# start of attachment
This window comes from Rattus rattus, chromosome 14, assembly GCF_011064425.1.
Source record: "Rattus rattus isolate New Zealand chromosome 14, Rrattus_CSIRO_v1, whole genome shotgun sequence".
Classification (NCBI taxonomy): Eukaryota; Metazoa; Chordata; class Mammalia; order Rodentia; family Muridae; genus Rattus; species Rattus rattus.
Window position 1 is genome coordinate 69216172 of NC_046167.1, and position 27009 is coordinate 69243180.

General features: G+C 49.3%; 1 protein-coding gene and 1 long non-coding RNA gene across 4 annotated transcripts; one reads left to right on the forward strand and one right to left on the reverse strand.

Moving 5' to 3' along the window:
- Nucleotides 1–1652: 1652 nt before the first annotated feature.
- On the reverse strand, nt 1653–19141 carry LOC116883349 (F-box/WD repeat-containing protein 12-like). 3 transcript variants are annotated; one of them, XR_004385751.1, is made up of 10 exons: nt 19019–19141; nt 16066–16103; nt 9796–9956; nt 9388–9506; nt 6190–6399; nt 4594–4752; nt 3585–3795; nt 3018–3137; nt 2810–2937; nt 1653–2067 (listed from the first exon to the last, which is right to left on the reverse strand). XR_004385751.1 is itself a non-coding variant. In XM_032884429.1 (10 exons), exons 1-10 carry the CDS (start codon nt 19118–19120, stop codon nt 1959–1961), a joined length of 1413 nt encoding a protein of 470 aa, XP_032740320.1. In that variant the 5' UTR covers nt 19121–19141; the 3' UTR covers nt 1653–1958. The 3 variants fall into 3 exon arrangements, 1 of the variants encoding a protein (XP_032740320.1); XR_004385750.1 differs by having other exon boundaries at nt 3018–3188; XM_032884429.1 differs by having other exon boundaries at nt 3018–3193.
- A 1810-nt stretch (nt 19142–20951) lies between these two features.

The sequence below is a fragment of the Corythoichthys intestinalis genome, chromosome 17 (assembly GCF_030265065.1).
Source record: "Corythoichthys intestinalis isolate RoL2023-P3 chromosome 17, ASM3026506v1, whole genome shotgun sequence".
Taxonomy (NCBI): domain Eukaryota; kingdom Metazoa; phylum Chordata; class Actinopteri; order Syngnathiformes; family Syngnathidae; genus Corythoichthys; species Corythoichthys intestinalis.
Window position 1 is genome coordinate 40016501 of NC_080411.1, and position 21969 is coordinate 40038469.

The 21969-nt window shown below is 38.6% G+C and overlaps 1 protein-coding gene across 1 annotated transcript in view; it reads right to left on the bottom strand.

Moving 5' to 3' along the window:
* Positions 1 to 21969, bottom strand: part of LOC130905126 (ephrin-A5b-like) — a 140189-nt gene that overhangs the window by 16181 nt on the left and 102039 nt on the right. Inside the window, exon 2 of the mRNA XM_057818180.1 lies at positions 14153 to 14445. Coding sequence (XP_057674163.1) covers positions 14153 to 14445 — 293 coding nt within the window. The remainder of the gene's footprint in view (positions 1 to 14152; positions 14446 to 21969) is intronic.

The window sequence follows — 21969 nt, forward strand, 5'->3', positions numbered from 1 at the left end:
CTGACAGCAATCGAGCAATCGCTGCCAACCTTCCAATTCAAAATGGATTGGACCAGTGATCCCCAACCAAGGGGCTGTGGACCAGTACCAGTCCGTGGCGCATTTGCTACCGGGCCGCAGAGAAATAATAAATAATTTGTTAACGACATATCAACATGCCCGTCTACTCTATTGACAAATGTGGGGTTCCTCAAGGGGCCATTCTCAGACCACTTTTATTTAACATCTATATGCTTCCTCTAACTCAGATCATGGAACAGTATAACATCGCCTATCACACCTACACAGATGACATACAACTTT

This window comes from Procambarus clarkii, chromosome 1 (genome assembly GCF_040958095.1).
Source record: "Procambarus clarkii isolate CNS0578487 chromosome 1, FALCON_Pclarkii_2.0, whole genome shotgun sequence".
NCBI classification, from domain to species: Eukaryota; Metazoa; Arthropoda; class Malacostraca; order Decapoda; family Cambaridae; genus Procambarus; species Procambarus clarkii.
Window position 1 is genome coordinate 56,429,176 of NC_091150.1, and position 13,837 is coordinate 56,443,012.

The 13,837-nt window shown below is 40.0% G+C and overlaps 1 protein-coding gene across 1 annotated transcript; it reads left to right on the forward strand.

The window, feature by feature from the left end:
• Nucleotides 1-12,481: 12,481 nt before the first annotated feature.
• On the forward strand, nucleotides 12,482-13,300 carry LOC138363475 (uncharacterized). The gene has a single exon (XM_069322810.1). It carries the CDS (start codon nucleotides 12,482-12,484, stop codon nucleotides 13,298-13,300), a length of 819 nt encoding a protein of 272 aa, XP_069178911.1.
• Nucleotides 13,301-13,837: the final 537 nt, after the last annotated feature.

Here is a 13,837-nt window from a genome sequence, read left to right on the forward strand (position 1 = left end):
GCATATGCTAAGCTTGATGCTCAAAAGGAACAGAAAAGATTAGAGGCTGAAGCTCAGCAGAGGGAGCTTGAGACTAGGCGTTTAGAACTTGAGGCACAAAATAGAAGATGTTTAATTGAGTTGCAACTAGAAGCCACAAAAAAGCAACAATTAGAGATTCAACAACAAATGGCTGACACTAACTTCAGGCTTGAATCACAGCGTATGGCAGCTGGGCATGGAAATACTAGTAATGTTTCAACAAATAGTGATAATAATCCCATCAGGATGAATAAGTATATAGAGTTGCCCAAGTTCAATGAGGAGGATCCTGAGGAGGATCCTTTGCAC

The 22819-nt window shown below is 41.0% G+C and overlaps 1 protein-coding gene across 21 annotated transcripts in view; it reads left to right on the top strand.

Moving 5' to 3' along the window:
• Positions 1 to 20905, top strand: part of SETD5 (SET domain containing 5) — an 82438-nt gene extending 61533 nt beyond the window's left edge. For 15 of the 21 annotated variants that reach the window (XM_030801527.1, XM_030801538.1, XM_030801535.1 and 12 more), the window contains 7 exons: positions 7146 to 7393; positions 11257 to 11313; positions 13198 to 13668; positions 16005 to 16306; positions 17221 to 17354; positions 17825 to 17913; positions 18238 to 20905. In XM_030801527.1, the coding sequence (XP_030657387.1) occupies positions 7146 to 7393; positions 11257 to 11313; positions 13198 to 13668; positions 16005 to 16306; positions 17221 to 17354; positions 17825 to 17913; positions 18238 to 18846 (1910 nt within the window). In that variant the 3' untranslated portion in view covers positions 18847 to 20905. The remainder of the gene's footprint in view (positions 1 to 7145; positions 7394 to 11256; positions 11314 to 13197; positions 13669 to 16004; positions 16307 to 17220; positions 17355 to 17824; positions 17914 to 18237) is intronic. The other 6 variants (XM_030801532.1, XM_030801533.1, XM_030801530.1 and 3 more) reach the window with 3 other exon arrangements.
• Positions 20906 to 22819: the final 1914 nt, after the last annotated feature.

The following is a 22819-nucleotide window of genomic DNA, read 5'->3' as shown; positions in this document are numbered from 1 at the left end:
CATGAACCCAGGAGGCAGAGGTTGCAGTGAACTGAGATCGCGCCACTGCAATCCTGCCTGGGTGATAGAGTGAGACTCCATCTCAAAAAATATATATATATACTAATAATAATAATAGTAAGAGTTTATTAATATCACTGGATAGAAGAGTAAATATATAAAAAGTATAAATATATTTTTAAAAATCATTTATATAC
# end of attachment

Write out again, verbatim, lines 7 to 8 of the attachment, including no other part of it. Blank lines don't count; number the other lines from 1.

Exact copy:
- Nucleotides 1–1652: 1652 nt before the first annotated feature.
- On the reverse strand, nt 1653–19141 carry LOC116883349 (F-box/WD repeat-containing protein 12-like). 3 transcript variants are annotated; one of them, XR_004385751.1, is made up of 10 exons: nt 19019–19141; nt 16066–16103; nt 9796–9956; nt 9388–9506; nt 6190–6399; nt 4594–4752; nt 3585–3795; nt 3018–3137; nt 2810–2937; nt 1653–2067 (listed from the first exon to the last, which is right to left on the reverse strand). XR_004385751.1 is itself a non-coding variant. In XM_032884429.1 (10 exons), exons 1-10 carry the CDS (start codon nt 19118–19120, stop codon nt 1959–1961), a joined length of 1413 nt encoding a protein of 470 aa, XP_032740320.1. In that variant the 5' UTR covers nt 19121–19141; the 3' UTR covers nt 1653–1958. The 3 variants fall into 3 exon arrangements, 1 of the variants encoding a protein (XP_032740320.1); XR_004385750.1 differs by having other exon boundaries at nt 3018–3188; XM_032884429.1 differs by having other exon boundaries at nt 3018–3193.